EPA cleared of bias on Pebble project

Members of the media walking to an exploratory drill rig. Photo by Jason Sear, KDLG – Dillingham
Members of the media walking to an exploratory drill rig at the Pebble Mine Exploratory site. (Photo by Jason Sear/ KDLG)

The Environmental Protection Agency’s inspector general has concluded that the agency did not treat the Pebble project unfairly when it issued a controversial document detrimental to the mine.

“Based on the information available to us, we found no evidence of bias in how the Environmental Protection Agency conducted its Bristol Bay watershed assessment, or that the Environmental Protection Agency pre-determined the assessment outcome to enable them to initiate a Clean Water Act Section 404(c) process,” Randy Holthaus, a member of the inspector general’s team, said.

But, the report does find fault with one Alaska-based Environmental Protection Agency employee.

Holthaus, from the IG’s office, says the ecologist, who retired in 2013, failed to remain impartial because he helped tribes fighting the mine craft their request to the Environmental Protection Agency.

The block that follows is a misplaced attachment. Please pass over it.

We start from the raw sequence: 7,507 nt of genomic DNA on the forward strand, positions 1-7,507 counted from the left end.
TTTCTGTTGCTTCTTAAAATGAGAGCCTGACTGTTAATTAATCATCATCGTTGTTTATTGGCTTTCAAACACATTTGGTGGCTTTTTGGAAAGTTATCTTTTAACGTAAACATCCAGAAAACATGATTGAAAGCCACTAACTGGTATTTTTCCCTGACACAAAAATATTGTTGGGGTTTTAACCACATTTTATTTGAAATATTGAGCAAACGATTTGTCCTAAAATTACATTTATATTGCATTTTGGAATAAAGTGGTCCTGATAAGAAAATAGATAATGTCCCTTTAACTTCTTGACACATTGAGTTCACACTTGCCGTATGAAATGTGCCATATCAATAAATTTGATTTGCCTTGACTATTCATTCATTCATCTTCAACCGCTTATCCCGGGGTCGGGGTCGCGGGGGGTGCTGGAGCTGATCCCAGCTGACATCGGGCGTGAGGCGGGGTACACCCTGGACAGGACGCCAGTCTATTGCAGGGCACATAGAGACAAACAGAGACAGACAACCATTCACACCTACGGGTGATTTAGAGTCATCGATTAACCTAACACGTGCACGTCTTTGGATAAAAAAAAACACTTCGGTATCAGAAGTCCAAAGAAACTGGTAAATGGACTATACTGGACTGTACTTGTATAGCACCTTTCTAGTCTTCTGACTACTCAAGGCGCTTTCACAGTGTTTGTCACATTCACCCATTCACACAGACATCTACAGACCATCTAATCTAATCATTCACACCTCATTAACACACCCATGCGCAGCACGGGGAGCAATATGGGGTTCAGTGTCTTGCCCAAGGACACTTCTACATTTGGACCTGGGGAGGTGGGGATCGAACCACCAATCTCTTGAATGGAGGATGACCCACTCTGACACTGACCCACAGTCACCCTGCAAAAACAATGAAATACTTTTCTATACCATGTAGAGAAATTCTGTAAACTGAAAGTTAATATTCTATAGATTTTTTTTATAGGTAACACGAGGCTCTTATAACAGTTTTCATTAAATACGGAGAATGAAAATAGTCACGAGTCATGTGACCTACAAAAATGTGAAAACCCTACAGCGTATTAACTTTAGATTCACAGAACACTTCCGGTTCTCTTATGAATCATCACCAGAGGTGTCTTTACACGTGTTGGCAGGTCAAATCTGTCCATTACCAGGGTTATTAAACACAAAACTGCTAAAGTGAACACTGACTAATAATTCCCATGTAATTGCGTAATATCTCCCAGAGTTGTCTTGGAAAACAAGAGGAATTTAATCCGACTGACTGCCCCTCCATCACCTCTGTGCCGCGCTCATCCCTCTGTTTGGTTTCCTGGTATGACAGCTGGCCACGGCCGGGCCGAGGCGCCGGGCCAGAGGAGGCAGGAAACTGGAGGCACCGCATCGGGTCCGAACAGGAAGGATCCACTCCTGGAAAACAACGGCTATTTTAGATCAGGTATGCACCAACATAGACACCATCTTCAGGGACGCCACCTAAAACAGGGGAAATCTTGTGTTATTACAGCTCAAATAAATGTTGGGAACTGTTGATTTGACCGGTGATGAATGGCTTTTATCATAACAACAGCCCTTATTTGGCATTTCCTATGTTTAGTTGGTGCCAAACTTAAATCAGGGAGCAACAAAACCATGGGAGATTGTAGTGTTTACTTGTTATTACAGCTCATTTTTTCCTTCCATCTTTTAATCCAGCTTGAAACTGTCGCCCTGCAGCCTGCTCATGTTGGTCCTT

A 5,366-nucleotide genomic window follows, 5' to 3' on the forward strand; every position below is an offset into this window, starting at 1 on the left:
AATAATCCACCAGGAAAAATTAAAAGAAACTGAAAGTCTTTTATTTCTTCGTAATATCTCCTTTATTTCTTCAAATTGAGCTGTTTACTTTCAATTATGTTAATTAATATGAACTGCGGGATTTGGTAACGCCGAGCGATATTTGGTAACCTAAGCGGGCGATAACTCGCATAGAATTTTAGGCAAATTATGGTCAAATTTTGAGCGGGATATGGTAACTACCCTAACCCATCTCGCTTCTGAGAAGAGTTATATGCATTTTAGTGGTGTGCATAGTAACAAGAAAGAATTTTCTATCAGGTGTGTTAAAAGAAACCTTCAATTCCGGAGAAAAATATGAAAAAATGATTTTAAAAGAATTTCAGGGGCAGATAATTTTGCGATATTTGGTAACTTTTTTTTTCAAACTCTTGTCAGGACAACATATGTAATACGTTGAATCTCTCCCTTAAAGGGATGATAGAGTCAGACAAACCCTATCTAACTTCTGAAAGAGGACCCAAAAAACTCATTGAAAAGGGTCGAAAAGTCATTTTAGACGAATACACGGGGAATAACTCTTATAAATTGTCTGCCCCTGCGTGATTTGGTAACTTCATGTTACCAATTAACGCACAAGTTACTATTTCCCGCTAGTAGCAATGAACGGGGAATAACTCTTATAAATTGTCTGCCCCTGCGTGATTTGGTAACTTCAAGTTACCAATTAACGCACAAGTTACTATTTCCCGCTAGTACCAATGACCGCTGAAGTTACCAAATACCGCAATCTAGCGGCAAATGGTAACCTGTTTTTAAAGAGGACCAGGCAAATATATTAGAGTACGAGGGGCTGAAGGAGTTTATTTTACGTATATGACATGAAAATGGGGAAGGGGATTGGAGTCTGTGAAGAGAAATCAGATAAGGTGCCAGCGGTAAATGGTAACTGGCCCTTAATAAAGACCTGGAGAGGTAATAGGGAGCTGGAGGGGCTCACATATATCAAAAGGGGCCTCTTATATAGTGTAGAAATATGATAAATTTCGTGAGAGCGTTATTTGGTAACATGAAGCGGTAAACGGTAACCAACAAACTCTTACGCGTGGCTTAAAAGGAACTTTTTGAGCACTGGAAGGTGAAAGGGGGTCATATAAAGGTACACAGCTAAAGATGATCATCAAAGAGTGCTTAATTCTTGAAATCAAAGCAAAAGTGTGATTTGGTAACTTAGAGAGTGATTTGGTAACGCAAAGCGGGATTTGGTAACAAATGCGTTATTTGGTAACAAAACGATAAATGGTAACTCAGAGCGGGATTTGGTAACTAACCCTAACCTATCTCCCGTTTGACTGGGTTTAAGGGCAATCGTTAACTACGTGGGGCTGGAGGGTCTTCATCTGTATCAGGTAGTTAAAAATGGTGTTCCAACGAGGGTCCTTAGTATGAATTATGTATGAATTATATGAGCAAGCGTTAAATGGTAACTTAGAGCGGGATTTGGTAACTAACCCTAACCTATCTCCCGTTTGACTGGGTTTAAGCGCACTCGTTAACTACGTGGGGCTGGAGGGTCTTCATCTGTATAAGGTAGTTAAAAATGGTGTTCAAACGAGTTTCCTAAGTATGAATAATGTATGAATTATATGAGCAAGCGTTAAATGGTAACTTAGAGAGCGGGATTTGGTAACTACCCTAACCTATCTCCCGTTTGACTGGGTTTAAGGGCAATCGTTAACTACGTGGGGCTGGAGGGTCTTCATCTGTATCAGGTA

“We found that the employee used personal, non-governmental email to provide comments on a draft Clean Water Act Section 404(c) petition from the tribes before the tribes submitted it to the Environmental Protection Agency,” Holthaus said. “This action was a possible misuse of position.”

The report says they were unable to review about two years of the employee’s emails.

The Environmental Protection Agency employee, Phil North, of Kenai, was the technical lead on the assessment. North had planned to sail around the world for two years after his 2013 retirement. Pebble wants to compel him to testify on its lawsuit against the government, but its lawyers can’t find him. He is said to be living in Australia or New Zealand.

A Pebble representative called the report a whitewash and said the scope of the IG’s investigation was too narrow.

KDLG’s Dave Bendinger contributed to this report.

 

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